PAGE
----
At first glance, Nick Watson of Stone Mountain is a typical 11-year-old.
But this summer, when other students were sleeping late, swimming and riding their bikes, Nick was busy serving as a foreign ambassador for the United States.
“It was a good experience. I learned how to make friends easily,” Nick said.
Last month, Nick joined three fellow Atlanta area 11-year-olds and a chaperone on a 28-day trip to Paris as an American Ambassador for the Children’s International Summer Village.
Established in 1951 by Doris Allen, the Summer Village brings 11-year-olds from across the globe to a host city, in an attempt to promote cultural education and outreach.
This year’s Village hosted 61 children from various nations including Italy, Norway, Sweden, Turkey, Israel, and Brazil.
When Nick arrived in Paris, he spent his first weekend with a host family that took him on a tour of the city, including a visit to the Eiffel Tower.
Nick stayed in the Village, learning about other cultures, celebrating traditions on “National Nights,” learning to play soccer and making international friends.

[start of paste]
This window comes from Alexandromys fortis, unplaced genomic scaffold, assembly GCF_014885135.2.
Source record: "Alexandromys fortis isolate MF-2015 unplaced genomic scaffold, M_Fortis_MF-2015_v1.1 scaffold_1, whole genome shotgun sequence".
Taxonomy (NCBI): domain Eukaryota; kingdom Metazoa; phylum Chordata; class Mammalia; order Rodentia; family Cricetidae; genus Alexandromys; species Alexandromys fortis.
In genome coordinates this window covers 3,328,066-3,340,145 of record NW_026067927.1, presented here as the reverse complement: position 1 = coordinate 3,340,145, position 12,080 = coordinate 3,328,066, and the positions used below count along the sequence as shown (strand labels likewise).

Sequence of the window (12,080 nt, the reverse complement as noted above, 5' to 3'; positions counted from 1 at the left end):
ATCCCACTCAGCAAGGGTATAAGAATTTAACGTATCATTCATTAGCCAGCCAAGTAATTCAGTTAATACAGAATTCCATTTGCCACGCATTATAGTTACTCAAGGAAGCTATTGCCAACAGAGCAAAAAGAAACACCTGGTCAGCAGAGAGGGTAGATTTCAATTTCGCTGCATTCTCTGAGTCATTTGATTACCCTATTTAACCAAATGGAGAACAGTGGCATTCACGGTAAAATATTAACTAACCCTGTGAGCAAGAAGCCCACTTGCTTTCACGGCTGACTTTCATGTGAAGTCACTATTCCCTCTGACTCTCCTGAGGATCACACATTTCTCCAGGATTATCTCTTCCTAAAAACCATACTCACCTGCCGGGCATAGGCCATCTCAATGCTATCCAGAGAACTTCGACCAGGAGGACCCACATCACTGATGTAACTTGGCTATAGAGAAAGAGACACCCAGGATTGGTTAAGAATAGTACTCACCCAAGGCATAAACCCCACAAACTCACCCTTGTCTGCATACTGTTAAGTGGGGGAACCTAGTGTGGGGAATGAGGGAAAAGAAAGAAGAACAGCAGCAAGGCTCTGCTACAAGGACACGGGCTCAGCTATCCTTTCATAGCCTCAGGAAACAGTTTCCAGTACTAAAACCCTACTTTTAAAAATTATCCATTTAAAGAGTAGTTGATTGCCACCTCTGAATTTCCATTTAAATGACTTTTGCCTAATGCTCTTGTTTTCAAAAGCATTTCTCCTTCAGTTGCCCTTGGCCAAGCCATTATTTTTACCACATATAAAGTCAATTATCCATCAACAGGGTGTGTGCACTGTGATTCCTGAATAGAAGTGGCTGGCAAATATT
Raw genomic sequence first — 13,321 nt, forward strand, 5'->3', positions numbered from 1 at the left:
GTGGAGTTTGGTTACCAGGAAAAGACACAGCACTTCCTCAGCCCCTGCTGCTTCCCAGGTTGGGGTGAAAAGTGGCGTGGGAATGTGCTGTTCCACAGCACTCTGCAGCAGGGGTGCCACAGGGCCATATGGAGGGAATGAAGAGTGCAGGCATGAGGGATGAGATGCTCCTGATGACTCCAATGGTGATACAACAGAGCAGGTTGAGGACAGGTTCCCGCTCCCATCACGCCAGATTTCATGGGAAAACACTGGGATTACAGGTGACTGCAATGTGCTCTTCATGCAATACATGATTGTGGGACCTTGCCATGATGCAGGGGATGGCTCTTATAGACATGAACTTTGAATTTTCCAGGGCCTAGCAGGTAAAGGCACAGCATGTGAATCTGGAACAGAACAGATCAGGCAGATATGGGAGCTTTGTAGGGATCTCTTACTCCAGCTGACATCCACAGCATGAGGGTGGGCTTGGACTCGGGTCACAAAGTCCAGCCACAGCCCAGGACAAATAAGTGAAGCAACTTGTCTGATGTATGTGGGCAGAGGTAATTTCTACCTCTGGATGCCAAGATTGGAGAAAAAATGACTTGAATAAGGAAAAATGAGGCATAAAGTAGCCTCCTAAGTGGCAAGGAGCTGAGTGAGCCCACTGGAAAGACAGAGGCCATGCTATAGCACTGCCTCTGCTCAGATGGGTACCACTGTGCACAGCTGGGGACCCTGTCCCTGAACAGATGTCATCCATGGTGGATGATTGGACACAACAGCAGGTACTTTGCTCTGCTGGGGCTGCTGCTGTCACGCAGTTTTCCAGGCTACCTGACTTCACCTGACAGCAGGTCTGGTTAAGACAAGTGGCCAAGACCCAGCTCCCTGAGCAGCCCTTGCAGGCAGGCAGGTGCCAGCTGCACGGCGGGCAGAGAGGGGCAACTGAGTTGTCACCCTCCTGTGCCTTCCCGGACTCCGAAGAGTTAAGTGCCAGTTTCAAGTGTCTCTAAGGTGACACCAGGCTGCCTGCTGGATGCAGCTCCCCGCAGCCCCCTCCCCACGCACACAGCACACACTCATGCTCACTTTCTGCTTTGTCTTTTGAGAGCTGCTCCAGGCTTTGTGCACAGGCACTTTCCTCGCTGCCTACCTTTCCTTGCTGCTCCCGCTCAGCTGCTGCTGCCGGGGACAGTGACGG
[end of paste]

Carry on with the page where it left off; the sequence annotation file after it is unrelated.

Nick said the best friend he made was an Italian boy named Mattia.
“He couldn’t speak English well, but we still communicated with each other through hand language, and sometimes I could just speak to him and he’d understand.”
Tait Anberg, founder of the Atlanta chapter of the Village, says the program allows children a different perspective on their world.
“The children learn that though there are many differences between people, it’s the similarities that bind us together,” Anberg said.
Nick said he was surprised by the number of similarities between the children, but he noticed several differences as well.
“We had a lot more in common than I thought we would — but they have more ettiquette and it’s appropriate for them to curse there,” Nick said.
Nick also said the international children dress differently than those in the U.S.
In his travels, Nick saw Notre Dame, the Arc de Triumph and witnessed Lance Armstrong competing in his final Tour de France. But Nick said his favorite activity was a scavenger hunt around Paris.
Nick’s mother, Phonda Barksdale, said the Village was a positive experience for her son.
“He got to see the differences and similarities between kids from different cultures. There was no prejudice there,” she said.
Nick, who returned home July 29, said he would like to participate in the Village again next year as a Junior Delegate of the Interchange program.